Among the most-frequent customer service issues submitted using Comnio are issues involving airline tickets. Customers purchase their flight tickets, and when they want to change something about it (flight date, departure time, etc.) they are confronted with high (sometimes outrageous) fees that often catch them by surprise. As soon as these customers (now, our users) contact the airline’s customer service team, they are usually immediately referred to the airline’s Terms and Conditions. In every airline customer service situation, we also start by referencing the airline’s terms and conditions, which always mention some sort of policy on ticket exchanges, cancellations and/or name changes.
When was the last time you read the terms and conditions for anything you bought online? Most consumers never read the terms and conditions, so when they’re referred to the airline’s terms and conditions (to which they technically agreed) they are quite dissatisfied and reach out to us for help.
When you purchase a plane ticket from almost any airline, you usually have to indicate that you have indeed read the Terms and Conditions and by purchasing the airline tickets, you hereby agree to them. Even though those documents are often complicated (not to mention, quite long) we strongly suggest you give them at least a quick look before you purchase anything from them.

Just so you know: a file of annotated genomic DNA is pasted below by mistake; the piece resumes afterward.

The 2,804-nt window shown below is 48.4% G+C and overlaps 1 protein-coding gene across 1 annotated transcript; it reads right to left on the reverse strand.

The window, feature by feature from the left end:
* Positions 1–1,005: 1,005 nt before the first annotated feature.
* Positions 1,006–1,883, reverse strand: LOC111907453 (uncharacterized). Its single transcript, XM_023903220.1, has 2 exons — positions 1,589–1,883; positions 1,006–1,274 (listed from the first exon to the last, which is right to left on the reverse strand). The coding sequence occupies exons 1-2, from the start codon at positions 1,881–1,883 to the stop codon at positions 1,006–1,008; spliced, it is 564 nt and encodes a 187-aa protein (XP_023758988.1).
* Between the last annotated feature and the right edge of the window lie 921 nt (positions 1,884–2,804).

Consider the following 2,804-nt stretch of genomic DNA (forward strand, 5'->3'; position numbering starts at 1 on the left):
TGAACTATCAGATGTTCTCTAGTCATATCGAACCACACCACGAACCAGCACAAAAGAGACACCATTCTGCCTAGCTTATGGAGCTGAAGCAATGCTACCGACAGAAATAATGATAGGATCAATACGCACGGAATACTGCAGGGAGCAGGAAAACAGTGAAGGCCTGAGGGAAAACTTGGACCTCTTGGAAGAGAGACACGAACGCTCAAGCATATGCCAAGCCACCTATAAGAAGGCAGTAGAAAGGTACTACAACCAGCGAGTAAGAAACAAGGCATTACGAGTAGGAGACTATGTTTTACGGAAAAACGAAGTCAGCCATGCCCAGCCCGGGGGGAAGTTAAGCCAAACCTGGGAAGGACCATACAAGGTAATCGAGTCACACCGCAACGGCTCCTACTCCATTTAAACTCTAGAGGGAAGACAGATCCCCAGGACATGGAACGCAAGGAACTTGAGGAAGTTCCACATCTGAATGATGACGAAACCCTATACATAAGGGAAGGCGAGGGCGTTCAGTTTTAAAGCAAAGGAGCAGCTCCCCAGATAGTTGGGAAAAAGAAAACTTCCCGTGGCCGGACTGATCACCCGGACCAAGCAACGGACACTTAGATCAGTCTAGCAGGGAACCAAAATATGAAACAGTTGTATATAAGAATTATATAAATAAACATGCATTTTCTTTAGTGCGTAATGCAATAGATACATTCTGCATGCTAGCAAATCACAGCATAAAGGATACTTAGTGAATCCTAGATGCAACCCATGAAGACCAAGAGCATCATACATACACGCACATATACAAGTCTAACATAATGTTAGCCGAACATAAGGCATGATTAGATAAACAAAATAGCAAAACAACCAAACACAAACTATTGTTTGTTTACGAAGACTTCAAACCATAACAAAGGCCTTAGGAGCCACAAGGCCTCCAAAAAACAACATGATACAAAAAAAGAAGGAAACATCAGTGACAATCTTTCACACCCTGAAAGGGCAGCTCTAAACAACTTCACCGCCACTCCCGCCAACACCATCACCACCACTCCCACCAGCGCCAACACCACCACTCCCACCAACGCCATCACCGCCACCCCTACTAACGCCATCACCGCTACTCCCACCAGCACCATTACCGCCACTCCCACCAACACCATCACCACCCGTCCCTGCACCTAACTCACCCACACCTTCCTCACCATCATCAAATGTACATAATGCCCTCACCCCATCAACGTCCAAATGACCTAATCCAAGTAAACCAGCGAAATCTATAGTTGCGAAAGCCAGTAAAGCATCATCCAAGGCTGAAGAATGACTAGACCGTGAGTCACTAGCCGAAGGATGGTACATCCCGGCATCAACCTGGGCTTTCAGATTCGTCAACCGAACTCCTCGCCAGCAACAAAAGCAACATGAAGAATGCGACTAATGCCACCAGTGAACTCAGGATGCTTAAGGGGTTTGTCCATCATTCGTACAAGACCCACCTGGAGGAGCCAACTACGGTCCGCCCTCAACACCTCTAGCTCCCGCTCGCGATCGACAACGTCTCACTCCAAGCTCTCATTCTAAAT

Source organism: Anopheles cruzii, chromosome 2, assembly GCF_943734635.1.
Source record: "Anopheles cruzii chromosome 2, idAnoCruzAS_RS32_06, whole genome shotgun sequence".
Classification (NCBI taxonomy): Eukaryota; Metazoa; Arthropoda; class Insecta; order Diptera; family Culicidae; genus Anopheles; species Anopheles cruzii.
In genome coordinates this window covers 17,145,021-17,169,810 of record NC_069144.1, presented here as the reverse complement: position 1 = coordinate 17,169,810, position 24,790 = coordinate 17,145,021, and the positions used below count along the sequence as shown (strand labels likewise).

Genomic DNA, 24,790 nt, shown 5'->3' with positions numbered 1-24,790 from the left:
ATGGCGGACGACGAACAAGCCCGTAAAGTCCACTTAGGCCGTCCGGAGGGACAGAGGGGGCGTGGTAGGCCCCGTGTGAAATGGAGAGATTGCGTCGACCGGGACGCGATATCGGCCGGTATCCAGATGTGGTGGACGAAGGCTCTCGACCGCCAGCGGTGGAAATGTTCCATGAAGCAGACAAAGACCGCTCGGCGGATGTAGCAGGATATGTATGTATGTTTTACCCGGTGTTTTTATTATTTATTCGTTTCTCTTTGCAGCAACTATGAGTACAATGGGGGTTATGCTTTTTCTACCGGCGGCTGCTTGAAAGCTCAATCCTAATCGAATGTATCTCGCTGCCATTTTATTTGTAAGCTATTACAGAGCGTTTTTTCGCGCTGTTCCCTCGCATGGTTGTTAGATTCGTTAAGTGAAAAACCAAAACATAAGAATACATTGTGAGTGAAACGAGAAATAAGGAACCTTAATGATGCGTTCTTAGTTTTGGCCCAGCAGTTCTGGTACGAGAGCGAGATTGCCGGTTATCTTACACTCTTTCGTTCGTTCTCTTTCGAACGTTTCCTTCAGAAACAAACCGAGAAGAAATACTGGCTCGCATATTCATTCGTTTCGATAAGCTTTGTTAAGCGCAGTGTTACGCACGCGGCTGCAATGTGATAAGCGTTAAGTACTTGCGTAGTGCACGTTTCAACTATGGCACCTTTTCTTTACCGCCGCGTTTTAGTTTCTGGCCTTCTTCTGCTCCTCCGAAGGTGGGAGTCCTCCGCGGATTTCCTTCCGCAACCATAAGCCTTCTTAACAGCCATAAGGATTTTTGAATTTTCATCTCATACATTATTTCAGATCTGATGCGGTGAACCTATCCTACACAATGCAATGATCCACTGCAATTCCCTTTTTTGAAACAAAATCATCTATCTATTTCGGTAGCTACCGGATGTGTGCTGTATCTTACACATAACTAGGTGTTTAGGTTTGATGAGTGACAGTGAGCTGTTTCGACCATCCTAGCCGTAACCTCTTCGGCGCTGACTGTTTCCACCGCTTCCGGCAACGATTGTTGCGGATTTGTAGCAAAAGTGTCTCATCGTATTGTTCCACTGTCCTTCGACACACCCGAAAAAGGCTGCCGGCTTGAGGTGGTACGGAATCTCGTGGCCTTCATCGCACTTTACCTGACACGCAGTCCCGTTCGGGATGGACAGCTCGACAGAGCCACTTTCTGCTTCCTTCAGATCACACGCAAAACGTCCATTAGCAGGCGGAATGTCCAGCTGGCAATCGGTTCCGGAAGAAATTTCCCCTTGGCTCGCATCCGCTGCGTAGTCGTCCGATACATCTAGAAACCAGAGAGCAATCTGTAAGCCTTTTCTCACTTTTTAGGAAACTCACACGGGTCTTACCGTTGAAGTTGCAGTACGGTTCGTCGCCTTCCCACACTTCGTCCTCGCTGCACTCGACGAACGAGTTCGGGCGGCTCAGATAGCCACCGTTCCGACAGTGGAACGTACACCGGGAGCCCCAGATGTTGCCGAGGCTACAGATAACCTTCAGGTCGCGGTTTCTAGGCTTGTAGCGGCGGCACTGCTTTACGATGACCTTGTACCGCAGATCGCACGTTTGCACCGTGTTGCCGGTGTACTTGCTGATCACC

Would you sign a contract with your bank without reading it? Unlikely, since you know those documents give you several rights and duties, while limiting others.
Airlines create the terms and conditions to not only protect the airline, but also to protect you, as a customer. They also outline your rights (or lack thereof) in certain situations, including (but not limited to) when you need to exchange or cancel a flight reservation.
For example: If the airline’s terms and conditions state that cancellations cost $1,000, and your ticket cost only $100, it’s probably not a good idea to buy that airline ticket. In many cases there are different terms and conditions based on the fare (i.e. buying a cheap ticket vs. buying a ticket that allows for changes). Also, be careful when buying your ticket from an online booking service, which most often only sell the “cheapest airline tickets.” Sometimes these airline booking services have “minimum” fees for things the airlines may not even charge for, so we suggest you always find the terms and conditions (or the “regulations”) and search for the word “fee” before buying an airline ticket online.
Regardless of what the terms and conditions state, for ticket exchanges and changes you typically must pay an administrative fee plus the difference in fare (because ticket prices fluctuate based on demand, day of the week, days until the flight, etc.). So, even though you’re looking for the best deal, it may be in your best interest to know what you’re getting into before you buy your ticket.
Now you know, and as a popular cartoon says, “Knowing is half the battle!”
Written by Miguel Rueben, Customer Service Concierge with Comnio.